All Work and No Play Would Make For a Boring Review

Shining a spotlight onto one of the greatest horror movies of all time


One of many posters for The Shining, depicting Jack Torrance (Jack Nicholson) at the height of his insanity.

With each swing of his ax, the ghosts of the hotel overtake what was left of Jack Torrance’s sanity. As he walks over to the shattered door, the dread is thick enough to cut with a knife as he shouts, “Honey, I’m home!”, met by the screams of his wife Wendy, leaving viewers petrified as to what he’ll do next.  In an act of spontaneous genius, actor Jack Nicholson decides to lean his head into the hole he has created, a look of insanity spread out across his face, and shouts, “Heeeeeere’s Johnny!” cementing himself into pop culture for eternity and sending chills down the spine of movie-watchers for decades to come.

The Shining is a movie that only gets better with age. When it was released by the visionary filmmaker behind 2001: A Space Odyssey and A Clockwork Orange, Stanley Kubrick’s adaptation of Stephen King’s infamous novel received considerably less praise than would be anticipated for what is now held to be a staple of cinema, even failing to receive a single Oscar nomination. But in the years following the release, it has grown into not only one of the most influential horror movies of all time, but also one of the most influential movies of all time, finding its place pretty high up on many (including my) all time best list. It has also become a movie with a massive cult following, inspiring the critically acclaimed Room 237, a documentary analyzing the massive public reaction and cultural importance the film has amassed since its release in 1980.

“Heeeeeere’s Johnny!””

— Jack Torrance

The film centers around the tribulations of the Torrance family in their attempt to maintain a secluded Colorado hotel, The Overlook. Jack Torrance (Jack Nicholson), a failed writer, takes a job as the caretaker of the hotel for the winter in the hopes that it will give him the peace and quiet he needs to finally complete his novel. The hotel owner tells him that though it would be a lovely skiing resort it would just be too expensive to keep the long road through the mountains open underneath the snow swells. What follows is a masterclass in suspense and storytelling, as Torrance slowly loses his mind, and the hotels dark secrets begin to reveal themselves. Stay away from room 237.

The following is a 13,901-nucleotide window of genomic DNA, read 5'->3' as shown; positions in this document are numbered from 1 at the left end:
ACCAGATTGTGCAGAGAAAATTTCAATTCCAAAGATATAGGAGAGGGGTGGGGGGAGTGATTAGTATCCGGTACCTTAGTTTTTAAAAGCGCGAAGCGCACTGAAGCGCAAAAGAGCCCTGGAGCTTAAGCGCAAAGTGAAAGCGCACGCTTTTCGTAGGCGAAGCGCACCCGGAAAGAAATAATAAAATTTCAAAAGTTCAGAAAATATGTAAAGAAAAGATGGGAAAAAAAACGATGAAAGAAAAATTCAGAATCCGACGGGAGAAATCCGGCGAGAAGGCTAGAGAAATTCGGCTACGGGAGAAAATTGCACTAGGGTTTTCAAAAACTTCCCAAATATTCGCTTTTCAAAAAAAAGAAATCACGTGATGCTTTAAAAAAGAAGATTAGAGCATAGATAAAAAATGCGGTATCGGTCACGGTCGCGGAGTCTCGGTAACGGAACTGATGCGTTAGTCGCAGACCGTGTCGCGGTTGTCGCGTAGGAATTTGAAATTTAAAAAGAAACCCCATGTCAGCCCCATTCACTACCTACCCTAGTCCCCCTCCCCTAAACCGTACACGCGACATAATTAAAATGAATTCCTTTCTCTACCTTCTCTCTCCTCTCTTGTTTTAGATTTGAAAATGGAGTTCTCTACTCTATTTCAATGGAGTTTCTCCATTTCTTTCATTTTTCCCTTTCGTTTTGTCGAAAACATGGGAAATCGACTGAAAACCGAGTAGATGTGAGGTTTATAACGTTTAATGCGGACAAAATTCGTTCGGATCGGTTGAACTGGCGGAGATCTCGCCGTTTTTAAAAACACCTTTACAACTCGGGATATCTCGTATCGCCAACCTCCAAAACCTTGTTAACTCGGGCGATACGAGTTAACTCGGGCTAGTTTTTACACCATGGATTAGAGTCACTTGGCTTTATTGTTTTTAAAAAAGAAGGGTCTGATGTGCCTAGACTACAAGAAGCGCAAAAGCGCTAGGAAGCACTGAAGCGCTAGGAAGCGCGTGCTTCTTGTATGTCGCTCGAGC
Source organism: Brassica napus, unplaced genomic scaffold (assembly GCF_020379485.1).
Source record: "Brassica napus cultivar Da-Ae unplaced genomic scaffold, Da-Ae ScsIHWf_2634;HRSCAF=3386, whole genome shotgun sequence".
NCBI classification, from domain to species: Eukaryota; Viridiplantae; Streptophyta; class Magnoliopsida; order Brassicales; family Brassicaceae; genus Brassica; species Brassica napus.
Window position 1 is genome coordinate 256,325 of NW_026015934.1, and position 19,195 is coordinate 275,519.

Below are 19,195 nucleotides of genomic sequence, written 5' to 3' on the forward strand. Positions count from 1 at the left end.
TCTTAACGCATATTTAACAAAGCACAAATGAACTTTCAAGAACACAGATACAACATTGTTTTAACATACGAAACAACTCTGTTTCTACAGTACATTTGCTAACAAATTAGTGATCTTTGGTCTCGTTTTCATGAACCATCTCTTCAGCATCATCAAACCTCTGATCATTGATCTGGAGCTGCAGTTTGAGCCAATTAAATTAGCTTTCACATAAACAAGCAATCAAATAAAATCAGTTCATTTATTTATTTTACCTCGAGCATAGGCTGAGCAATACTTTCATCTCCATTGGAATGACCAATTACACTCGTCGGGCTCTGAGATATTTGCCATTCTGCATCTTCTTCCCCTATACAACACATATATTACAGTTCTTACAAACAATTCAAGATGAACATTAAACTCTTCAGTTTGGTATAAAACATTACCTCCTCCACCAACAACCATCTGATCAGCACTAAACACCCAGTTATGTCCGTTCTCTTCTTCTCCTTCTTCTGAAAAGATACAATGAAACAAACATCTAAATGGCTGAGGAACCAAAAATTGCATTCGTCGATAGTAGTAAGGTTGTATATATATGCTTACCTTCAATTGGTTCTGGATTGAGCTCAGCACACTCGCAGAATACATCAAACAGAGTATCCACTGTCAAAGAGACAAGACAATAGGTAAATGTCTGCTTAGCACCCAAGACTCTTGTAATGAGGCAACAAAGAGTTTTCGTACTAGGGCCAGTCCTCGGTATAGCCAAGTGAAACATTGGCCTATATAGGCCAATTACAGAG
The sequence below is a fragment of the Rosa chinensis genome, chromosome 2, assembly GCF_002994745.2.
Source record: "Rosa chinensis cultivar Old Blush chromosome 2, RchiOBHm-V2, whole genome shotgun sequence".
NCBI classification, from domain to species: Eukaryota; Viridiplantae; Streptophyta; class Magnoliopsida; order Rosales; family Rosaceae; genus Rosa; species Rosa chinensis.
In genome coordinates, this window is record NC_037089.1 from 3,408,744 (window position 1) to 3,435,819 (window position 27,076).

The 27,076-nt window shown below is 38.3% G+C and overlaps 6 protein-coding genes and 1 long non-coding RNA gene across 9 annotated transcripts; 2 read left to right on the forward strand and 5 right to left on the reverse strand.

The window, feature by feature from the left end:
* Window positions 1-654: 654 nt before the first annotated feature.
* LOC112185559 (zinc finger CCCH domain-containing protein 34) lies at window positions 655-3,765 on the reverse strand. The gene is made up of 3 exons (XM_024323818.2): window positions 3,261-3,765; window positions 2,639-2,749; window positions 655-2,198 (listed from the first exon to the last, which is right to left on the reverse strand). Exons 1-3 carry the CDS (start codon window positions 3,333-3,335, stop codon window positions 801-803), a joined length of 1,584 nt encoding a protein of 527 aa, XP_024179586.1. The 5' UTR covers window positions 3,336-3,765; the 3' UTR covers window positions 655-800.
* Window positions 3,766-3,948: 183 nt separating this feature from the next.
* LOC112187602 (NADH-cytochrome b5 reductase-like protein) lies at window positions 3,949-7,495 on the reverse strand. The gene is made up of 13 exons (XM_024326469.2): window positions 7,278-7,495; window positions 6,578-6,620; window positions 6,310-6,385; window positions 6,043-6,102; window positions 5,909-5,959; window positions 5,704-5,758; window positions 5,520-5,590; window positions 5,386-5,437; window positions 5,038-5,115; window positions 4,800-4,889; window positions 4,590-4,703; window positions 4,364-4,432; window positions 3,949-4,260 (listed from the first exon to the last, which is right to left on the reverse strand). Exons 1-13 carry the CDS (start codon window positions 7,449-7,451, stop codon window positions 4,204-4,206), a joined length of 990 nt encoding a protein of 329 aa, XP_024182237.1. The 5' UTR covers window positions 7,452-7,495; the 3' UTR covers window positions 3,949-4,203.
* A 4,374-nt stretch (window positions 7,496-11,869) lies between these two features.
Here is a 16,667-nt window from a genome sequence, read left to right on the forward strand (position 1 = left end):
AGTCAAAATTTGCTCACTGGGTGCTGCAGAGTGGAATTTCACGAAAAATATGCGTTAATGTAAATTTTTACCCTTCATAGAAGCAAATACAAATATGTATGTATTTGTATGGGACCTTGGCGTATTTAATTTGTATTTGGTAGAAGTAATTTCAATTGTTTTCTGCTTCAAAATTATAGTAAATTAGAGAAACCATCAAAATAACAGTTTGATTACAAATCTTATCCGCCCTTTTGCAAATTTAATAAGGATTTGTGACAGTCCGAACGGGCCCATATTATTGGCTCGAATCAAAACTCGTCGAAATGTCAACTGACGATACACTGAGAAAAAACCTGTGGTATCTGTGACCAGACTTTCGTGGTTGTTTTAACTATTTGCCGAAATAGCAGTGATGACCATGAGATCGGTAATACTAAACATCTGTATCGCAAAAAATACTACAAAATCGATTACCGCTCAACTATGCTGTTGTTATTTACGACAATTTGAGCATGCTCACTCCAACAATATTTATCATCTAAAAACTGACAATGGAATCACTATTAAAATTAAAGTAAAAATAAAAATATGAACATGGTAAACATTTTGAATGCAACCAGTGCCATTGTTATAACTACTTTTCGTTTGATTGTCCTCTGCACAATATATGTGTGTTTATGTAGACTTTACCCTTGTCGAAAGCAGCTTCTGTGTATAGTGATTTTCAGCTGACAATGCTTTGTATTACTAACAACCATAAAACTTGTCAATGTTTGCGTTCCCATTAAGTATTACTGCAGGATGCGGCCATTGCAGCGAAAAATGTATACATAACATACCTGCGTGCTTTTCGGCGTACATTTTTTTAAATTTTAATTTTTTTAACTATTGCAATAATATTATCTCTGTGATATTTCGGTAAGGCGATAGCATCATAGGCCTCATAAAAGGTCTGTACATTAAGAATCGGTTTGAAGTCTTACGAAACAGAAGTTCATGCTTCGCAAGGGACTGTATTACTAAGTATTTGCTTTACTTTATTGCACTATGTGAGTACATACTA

When reviewing The Shining, it is hard to pin down exactly what makes the film great. For starters the scenery and corresponding atmosphere is astounding. The design of the Overlook is iconic, from the maze-like design of the carpet to the looming windows of Jack’s study. It definitely added to the eerie feeling of claustrophobia that builds throughout the movie. Wendy Carlos and Rachel Elkind turn in a criminally underrated score, sticking in your head long after the movie has ended. The directing is also amazing, with Kubrick turning in a career performance, a remarkable achievement  when you consider his lofty career. But above all, I think what makes this movie special is it’s cast. Shelley Duvall is haunting as Wendy Torrance and the same can be said about Danny Lloyd but the real standout of the cast is Jack Nicholson. Nicholson delivers one of the best performances of all time, taking what could and probably should have been a laughably over-the-top Jack Torrance and turning him into one of the scariest figures in the history of cinema.

This is a movie that not enough young people are being turned on to. It is a movie that many young kids nowadays just hear their parents talk about and then choose not to give the time of day. I know that this is a common theme as of late, for kids to ignore old movies in favor of new ones, but I feel that this is a particularly unfortunate example of that. I hope that kids reading this review will chose to get past their biases against films released before 2000 and go rent The Shining, for I feel it is a choice they absolutely will not regret.